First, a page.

Seismic stratigraphy of the deep Gulf of Mexico basin and adjacent margins
Published:January 01, 1991
The geology of the deep Gulf of Mexico basin can be interpreted only by means of geophysical data, since few direct geologic data are available. The purpose of this chapter, therefore, is to review the seismic stratigraphy and geologic setting of the deep Gulf of Mexico basin and adjacent margins as inferred mainly from the interpretation of seismic reflection data. The deep Gulf of Mexico basin as used in this chapter is bathymetrically the deepest part of the basin (Fig. 1). The area is also part of the structurally deepest part of the basin and is underlain by a thick section (as much as 9 to 10 km) of generally undeformed sedimentary rocks overlying basement (Fig. 2). The term deep, therefore, refers both to the structural configuration of the basin as well as the depth of water. The margins of the deep basin are defined either by areas of deformed sedimentary rocks or steep escarpments that disrupt the seismic record and limit the correlation of strata in the deep basin with the better defined geology of the adjacent shallower parts of the basin (Figs. 1 and 2). The areas of deformation include the Campeche-Sigsbee Knolls to the southwest, the Mexican Ridges to the west, and the Sigsbee Escarpment to the north, which marks the southern limit of the extensively deformed Texas-Louisiana Slope (Fig. 1). The steep escarpments include the Florida Escarpment to the east and the Campeche Escarpment to the south (Figs. 1 and 2). In the southeastern Gulf the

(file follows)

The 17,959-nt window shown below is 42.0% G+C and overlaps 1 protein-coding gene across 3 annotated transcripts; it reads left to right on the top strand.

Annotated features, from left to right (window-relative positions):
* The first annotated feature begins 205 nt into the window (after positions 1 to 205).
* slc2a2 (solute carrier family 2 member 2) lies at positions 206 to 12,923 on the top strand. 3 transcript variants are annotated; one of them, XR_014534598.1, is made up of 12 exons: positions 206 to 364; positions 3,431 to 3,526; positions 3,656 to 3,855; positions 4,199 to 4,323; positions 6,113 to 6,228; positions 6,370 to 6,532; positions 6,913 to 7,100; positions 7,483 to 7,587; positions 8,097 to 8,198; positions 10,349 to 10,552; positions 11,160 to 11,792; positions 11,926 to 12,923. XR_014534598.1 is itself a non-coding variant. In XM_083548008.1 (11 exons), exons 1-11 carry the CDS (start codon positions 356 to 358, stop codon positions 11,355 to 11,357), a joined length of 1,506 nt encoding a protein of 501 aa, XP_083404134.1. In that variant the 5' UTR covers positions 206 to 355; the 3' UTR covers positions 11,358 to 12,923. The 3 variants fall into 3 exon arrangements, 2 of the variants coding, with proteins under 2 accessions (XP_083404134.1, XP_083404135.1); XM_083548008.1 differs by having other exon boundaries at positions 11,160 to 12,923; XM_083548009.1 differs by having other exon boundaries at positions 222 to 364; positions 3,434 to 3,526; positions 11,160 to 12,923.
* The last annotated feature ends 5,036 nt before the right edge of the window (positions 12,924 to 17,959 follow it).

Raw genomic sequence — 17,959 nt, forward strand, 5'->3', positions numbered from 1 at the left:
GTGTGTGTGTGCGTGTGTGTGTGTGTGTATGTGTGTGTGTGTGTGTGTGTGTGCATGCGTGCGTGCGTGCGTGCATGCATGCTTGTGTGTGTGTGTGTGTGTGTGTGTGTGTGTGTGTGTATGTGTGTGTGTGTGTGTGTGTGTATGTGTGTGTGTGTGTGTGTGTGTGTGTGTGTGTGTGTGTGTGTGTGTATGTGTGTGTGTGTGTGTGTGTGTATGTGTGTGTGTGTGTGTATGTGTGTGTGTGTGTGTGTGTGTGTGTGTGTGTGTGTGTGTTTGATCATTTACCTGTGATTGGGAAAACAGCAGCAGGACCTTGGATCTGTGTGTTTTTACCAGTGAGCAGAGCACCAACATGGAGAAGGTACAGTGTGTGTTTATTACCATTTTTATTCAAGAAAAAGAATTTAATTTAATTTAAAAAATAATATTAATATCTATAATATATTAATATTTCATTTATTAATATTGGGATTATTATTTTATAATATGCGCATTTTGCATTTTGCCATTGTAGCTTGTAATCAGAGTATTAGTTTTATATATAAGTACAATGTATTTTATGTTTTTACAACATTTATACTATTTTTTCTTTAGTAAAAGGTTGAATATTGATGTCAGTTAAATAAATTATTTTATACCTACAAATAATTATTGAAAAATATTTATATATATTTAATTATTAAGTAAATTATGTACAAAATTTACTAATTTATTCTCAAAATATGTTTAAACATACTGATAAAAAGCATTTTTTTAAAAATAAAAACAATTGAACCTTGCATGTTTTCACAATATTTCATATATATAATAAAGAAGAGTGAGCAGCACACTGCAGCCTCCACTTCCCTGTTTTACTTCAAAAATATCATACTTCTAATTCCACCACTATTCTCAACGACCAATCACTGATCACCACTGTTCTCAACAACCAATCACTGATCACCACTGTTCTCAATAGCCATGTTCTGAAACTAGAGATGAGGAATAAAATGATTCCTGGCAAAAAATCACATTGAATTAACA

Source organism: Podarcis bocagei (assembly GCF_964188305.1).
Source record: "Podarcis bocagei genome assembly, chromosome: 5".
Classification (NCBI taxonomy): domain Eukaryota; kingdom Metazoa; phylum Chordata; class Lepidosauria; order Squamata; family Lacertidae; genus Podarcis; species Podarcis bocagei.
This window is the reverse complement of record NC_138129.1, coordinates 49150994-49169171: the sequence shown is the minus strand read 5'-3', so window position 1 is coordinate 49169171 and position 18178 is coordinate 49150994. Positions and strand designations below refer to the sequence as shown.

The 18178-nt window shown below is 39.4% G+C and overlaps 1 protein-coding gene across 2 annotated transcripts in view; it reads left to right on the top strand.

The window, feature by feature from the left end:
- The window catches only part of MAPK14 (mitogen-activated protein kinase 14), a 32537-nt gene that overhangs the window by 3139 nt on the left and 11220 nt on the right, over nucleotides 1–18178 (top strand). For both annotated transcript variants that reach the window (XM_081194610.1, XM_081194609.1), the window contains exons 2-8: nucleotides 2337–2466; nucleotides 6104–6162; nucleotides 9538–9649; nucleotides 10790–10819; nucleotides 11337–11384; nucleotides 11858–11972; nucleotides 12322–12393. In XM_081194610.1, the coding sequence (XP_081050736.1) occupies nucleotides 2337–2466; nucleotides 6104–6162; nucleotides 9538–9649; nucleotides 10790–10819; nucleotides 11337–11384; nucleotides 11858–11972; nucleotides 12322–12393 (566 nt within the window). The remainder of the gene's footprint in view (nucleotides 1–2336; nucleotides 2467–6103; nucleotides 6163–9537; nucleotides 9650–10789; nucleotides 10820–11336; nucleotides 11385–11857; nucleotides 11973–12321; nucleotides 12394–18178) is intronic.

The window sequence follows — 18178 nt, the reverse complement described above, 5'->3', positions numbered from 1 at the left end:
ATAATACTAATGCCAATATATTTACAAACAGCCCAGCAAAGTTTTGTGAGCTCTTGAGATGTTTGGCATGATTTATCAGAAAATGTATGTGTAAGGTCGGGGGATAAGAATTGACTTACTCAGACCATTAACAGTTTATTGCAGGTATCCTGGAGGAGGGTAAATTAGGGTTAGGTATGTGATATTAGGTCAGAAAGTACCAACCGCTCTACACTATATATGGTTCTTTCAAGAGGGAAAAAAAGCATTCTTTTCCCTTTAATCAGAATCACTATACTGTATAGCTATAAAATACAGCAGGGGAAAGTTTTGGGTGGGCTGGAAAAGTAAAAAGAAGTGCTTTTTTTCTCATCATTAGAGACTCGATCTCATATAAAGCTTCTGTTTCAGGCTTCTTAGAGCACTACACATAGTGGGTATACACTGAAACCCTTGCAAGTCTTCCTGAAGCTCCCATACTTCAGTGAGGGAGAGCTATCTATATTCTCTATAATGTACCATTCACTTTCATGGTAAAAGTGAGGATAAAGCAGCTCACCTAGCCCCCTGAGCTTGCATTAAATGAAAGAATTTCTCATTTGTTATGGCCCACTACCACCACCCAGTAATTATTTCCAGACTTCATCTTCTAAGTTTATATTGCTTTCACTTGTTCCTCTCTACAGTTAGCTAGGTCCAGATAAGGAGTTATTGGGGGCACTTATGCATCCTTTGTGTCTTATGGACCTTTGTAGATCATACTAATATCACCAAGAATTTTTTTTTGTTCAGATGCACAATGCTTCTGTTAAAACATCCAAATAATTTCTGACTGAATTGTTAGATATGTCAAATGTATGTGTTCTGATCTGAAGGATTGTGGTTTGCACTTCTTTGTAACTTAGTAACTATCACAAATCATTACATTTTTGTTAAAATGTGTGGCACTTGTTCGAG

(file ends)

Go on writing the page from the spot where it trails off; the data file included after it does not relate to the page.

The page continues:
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The Gulf of Mexico Basin
Eighteen chapters deal with the entire Gulf of Mexico basin. Included are significant contributions from Mexican geologists. Nine topical chapters cover regional aspects of physiography and bathymetry, structural framework, the basement crust, salt tectonics and listric faulting, igneous activity, seismic stratigraphy, oil and gas resources, mineral resources and geopressured-geothermal energy, and ground water. Six chapters summarize regional stratigraphy and paleogeography for the pre-Triassic, Triassic-Jurassic, Lower Cretaceous, Upper Cretaceous, Cenozoic, and late Quaternary. Also included is a synthesis of the origin and development of the Gulf of Mexico basin. Six 4-color plates summarize the bathymetry, natural resources, tectonics, and basement structure and subcrop of the region, and provide a stratigraphic correlation chart and geologic cross sections.